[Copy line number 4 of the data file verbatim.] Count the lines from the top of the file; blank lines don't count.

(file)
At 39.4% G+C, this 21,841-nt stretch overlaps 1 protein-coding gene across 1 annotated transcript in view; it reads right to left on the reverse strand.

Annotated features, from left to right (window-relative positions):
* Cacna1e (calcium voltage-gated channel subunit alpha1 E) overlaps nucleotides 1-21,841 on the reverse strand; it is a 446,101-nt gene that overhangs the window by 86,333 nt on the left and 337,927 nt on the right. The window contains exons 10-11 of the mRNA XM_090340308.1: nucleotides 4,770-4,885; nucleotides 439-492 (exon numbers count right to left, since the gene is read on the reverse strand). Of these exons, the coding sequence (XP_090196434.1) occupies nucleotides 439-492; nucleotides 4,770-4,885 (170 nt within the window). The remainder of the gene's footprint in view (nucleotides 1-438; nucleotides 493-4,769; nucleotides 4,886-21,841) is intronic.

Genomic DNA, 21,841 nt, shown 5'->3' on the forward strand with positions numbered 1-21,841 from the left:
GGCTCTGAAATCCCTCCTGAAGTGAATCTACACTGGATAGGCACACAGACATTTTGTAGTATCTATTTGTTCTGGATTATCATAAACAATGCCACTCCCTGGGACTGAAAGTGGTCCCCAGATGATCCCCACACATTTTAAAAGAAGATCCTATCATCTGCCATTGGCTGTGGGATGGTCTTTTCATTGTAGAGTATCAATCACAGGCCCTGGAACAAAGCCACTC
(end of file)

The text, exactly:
Genomic DNA, 21,841 nt, shown 5'->3' on the forward strand with positions numbered 1-21,841 from the left: